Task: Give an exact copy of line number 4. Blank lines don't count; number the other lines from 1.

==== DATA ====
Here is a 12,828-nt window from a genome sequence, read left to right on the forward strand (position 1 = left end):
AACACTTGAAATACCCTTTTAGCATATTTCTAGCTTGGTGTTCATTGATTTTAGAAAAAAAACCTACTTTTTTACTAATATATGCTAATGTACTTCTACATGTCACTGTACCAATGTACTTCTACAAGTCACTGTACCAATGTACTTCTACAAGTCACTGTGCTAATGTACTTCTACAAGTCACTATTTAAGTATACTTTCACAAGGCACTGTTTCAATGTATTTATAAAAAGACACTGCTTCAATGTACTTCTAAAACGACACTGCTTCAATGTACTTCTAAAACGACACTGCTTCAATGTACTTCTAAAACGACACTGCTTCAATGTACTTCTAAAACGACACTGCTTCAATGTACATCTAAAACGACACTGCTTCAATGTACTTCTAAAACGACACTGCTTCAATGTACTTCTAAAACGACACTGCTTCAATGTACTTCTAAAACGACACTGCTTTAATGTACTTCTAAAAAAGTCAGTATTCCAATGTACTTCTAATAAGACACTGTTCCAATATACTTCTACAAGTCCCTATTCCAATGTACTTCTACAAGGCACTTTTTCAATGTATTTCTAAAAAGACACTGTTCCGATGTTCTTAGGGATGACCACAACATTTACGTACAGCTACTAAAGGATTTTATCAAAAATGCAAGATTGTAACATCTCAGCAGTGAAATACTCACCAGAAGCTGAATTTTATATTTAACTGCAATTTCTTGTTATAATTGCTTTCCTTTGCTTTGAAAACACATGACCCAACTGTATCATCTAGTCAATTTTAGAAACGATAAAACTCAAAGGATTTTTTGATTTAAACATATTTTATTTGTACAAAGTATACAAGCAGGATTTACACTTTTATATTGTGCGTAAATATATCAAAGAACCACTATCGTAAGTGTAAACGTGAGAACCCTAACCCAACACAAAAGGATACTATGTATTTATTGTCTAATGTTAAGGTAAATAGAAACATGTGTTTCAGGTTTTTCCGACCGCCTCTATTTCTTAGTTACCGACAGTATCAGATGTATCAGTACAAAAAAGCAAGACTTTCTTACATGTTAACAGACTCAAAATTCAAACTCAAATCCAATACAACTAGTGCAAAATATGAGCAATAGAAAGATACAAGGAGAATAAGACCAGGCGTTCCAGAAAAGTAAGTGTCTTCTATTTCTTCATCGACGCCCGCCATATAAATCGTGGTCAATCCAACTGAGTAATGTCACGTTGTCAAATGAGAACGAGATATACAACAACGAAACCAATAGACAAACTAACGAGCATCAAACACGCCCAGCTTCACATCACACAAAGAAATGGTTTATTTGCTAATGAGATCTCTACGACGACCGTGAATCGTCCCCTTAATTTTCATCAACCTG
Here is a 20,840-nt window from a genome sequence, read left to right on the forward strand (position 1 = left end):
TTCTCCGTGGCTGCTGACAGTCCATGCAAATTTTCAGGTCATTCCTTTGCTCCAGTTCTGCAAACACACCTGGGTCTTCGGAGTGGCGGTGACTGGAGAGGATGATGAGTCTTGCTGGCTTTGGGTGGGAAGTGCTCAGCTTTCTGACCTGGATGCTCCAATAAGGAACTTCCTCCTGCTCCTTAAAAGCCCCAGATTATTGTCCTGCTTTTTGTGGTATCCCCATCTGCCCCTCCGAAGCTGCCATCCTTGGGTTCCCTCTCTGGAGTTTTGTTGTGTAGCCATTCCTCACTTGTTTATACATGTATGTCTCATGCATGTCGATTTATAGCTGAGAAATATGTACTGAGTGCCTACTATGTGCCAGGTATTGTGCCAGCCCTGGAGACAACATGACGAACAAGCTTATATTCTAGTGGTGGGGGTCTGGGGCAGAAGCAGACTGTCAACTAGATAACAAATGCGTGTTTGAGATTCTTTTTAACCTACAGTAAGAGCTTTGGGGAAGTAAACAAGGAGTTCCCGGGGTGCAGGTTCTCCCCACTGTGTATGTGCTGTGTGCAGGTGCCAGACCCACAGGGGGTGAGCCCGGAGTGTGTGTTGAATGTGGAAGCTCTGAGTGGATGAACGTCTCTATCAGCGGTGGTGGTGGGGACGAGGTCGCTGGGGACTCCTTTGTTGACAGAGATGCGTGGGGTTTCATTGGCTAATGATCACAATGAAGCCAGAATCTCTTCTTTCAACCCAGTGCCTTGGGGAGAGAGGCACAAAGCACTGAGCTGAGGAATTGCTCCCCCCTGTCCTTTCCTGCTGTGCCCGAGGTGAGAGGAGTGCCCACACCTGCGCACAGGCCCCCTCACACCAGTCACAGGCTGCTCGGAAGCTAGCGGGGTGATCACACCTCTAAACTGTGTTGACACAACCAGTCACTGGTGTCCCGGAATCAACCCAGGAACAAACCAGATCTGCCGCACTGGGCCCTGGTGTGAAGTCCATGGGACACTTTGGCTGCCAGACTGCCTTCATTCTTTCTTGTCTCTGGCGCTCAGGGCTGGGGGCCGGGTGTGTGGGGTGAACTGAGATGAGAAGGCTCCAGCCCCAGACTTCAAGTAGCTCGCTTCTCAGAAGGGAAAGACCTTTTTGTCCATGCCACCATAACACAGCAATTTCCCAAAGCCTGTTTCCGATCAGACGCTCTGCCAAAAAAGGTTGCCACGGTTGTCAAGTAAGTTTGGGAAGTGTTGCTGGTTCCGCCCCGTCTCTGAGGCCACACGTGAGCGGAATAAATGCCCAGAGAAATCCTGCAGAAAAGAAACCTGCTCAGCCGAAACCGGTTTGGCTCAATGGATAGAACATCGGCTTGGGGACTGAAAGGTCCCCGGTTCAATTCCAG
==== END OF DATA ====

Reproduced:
TTCTCCGTGGCTGCTGACAGTCCATGCAAATTTTCAGGTCATTCCTTTGCTCCAGTTCTGCAAACACACCTGGGTCTTCGGAGTGGCGGTGACTGGAGAGGATGATGAGTCTTGCTGGCTTTGGGTGGGAAGTGCTCAGCTTTCTGACCTGGATGCTCCAATAAGGAACTTCCTCCTGCTCCTTAAAAGCCCCAGATTATTGTCCTGCTTTTTGTGGTATCCCCATCTGCCCCTCCGAAGCTGCCATCCTTGGGTTCCCTCTCTGGAGTTTTGTTGTGTAGCCATTCCTCACTTGTTTATACATGTATGTCTCATGCATGTCGATTTATAGCTGAGAAATATGTACTGAGTGCCTACTATGTGCCAGGTATTGTGCCAGCCCTGGAGACAACATGACGAACAAGCTTATATTCTAGTGGTGGGGGTCTGGGGCAGAAGCAGACTGTCAACTAGATAACAAATGCGTGTTTGAGATTCTTTTTAACCTACAGTAAGAGCTTTGGGGAAGTAAACAAGGAGTTCCCGGGGTGCAGGTTCTCCCCACTGTGTATGTGCTGTGTGCAGGTGCCAGACCCACAGGGGGTGAGCCCGGAGTGTGTGTTGAATGTGGAAGCTCTGAGTGGATGAACGTCTCTATCAGCGGTGGTGGTGGGGACGAGGTCGCTGGGGACTCCTTTGTTGACAGAGATGCGTGGGGTTTCATTGGCTAATGATCACAATGAAGCCAGAATCTCTTCTTTCAACCCAGTGCCTTGGGGAGAGAGGCACAAAGCACTGAGCTGAGGAATTGCTCCCCCCTGTCCTTTCCTGCTGTGCCCGAGGTGAGAGGAGTGCCCACACCTGCGCACAGGCCCCCTCACACCAGTCACAGGCTGCTCGGAAGCTAGCGGGGTGATCACACCTCTAAACTGTGTTGACACAACCAGTCACTGGTGTCCCGGAATCAACCCAGGAACAAACCAGATCTGCCGCACTGGGCCCTGGTGTGAAGTCCATGGGACACTTTGGCTGCCAGACTGCCTTCATTCTTTCTTGTCTCTGGCGCTCAGGGCTGGGGGCCGGGTGTGTGGGGTGAACTGAGATGAGAAGGCTCCAGCCCCAGACTTCAAGTAGCTCGCTTCTCAGAAGGGAAAGACCTTTTTGTCCATGCCACCATAACACAGCAATTTCCCAAAGCCTGTTTCCGATCAGACGCTCTGCCAAAAAAGGTTGCCACGGTTGTCAAGTAAGTTTGGGAAGTGTTGCTGGTTCCGCCCCGTCTCTGAGGCCACACGTGAGCGGAATAAATGCCCAGAGAAATCCTGCAGAAAAGAAACCTGCTCAGCCGAAACCGGTTTGGCTCAATGGATAGAACATCGGCTTGGGGACTGAAAGGTCCCCGGTTCAATTCCAG